Monday, February 4, 2008

Bandh Day Bandh Day ...

Sung to the tune of "Monday, Monday" which I vaguely recall being a 60's ditty but I wouldn't bet the farm on it.

Bandhs. Pronounced "bunds". These are strikes or closures and usually mean that all major businesses and transportation wherever the bandh is called close/cease. Any group can call a bandh and it is usually called in protest and is increasingly accompanied by angry people burning tires and blocking roads to enforce their call for closure and bring attention to whatever issue they might be protesting about that day. These tend to be incredibly successful here which is why people persist in calling them. Living with them is a Pain In The Rear End. Can I rant a little?

If a valleywide bandh is called, people can't get to work and don't get paid. Here that means that they might not eat that day. If a nationwide bandh is called - goods that should be making their way across the Terai from India will sit and rot - not a good scenario. It makes me crazy.

What does it mean for the pampered expat set like us? Inconvenience and annoyance yes - danger possibly - hunger, not yet. When people complain I just feel like walloping them and saying "get some perspective!!!" It is completely humbling to live the way we do when so many have so little.

Last year we had lots of bandhs but last week was a first for many new arrivals. It started earlier and ended later and we did not venture out at all. In the past blue plated vehicles may have been allowed to pass - not last week. The kids were at school when some of the tire burning and road blocks started so the school kept them on campus until 6:30 that night. I knew they were safe but was not exactly sans anxiety. They are only 4 and 6 years old! They got home after 7 pm pretty darn excited about the extended day - "we almost had a sleepover Mom!!". Geez.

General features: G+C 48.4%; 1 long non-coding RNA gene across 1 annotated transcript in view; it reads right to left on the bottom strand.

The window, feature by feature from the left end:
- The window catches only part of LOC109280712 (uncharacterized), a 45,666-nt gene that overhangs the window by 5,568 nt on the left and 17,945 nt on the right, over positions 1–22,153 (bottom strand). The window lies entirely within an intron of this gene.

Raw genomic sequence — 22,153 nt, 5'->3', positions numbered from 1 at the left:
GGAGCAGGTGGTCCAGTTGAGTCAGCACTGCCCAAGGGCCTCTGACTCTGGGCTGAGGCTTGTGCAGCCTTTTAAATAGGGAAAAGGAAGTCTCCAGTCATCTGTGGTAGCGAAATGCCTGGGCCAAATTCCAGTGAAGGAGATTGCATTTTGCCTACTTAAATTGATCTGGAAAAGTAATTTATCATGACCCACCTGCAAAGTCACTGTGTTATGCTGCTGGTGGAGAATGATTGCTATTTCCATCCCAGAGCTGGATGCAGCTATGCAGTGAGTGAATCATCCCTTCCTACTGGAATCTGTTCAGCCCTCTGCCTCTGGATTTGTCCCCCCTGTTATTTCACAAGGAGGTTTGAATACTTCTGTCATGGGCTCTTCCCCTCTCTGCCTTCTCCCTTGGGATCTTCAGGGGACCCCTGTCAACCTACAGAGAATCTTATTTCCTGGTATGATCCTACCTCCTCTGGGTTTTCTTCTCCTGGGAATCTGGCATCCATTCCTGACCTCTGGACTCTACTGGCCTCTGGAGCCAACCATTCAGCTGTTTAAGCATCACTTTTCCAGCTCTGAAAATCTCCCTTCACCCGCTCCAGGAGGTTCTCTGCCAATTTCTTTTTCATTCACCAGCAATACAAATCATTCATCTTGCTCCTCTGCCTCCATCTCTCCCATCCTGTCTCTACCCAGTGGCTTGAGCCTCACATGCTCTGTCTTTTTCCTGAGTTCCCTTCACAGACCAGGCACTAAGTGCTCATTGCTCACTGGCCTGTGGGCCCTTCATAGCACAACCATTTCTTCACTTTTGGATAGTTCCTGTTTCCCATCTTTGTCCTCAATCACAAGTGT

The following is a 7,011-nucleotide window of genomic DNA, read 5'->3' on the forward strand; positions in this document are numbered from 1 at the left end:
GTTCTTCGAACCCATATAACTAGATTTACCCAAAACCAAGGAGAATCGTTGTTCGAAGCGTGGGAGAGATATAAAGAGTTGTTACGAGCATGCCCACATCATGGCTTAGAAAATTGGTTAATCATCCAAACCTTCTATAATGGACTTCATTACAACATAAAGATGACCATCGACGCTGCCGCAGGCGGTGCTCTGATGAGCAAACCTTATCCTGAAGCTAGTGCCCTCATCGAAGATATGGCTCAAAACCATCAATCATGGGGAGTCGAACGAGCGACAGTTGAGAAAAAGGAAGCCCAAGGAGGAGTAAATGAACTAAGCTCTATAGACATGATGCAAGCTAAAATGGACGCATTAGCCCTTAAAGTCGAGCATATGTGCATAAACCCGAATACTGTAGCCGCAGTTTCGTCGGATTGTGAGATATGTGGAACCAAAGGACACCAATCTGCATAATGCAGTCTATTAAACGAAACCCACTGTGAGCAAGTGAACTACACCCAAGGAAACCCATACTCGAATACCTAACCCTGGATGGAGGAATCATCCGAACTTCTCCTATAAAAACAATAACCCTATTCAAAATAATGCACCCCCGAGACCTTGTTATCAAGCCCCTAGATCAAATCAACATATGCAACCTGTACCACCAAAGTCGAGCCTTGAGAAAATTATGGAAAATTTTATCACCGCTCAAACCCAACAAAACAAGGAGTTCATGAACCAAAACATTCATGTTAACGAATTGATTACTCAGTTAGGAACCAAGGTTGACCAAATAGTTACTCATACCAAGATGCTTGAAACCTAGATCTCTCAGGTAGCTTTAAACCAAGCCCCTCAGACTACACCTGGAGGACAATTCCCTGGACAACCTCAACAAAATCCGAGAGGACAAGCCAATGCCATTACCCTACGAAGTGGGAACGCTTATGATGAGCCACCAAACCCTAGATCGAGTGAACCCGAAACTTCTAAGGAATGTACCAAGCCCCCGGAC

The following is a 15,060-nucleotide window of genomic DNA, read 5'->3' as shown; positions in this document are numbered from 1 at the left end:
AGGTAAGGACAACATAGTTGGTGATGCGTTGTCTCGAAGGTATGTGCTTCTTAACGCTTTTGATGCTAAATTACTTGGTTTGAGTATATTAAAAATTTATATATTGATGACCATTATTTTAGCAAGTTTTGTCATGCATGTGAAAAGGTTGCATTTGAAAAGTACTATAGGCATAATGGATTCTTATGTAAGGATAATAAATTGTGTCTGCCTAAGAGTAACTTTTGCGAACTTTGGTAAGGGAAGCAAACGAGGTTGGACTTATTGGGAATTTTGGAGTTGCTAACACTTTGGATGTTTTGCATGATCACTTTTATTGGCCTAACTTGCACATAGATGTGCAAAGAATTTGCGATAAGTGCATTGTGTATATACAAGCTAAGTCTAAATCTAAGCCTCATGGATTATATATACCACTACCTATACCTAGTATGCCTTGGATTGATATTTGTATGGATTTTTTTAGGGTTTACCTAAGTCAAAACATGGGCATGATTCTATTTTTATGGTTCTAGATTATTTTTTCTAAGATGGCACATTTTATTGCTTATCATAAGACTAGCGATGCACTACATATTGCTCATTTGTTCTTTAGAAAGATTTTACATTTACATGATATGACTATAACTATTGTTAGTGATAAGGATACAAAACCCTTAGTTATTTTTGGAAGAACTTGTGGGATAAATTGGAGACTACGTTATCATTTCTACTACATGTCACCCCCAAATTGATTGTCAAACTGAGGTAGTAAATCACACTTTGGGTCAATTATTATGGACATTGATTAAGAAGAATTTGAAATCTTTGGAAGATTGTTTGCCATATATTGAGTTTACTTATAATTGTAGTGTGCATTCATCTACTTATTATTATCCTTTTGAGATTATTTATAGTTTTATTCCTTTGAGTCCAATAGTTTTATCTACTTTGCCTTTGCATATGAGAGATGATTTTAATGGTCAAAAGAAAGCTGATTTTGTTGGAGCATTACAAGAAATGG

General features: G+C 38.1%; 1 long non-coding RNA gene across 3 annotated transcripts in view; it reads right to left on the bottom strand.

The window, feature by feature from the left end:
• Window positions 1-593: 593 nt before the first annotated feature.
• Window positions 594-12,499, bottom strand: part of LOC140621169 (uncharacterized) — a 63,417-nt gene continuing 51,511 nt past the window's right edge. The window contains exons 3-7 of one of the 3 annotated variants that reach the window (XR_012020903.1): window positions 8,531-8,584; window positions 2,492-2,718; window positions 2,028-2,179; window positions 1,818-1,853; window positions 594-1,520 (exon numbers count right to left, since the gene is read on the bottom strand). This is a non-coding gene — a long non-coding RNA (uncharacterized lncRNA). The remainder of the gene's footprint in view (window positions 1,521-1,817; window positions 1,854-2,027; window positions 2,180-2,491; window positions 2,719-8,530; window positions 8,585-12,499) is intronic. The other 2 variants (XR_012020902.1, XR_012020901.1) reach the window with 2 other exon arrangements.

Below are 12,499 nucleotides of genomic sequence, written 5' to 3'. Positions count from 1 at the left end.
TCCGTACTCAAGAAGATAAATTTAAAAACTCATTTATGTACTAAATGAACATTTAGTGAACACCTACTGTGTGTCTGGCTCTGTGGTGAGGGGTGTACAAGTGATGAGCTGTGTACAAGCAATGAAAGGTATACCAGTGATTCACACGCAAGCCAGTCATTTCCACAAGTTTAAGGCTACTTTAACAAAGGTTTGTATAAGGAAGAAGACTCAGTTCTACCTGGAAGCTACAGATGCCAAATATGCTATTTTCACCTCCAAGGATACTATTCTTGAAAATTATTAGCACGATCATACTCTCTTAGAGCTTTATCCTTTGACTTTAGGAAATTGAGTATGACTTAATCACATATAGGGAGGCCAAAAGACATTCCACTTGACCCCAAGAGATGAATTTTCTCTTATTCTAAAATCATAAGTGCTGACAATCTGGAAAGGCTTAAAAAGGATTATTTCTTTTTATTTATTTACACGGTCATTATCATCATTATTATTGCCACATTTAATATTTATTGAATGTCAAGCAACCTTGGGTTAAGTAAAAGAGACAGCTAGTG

I can think of one benefit to a bandh. It has to be good for the environment to have all the vehicles off of the road for a day. The quiet roads with only walkers, bycyclists and rickshaw drivers are actually nice - as long as you really don't need to get anywhere. I have to get a before and after photo of this at some point.

Punchy incoherent tired ... but I've been meaning to put this down for over a week so thought I should seize the moment.

Peace. L

4 comments:

William said...

Hi Laurel,
Loved reading your blogg.
We are new parents and live in Kathmandu.
I hope we can join your playgroup? We have a very little one with us.
If possible, please contact me at uoliverpool@gmail.com
Thanks a million

Elizabeth Foss said...

Laurel!
Got your Christmas card today and was so happy to have your blog address. Keep writing--I'm thrilled to have a little picture and prose peek at your life.

Gregory Strong said...

Laurel,

I enjoyed your observations and reflections on experiences in Nepal. We got your Christmas (New Year's, Valentine's) card today. Many thanks! I hope all is well with you, Bill, Kit, Lindsay, and Swift!

Yours,
Greg

megscarson said...

Laurel!
Thank you for the Christmas card.
It's so great to read your blog and hear how y'all doing. What an amazing life...thanks for sharing so many great details.
Take care.
Megan Carson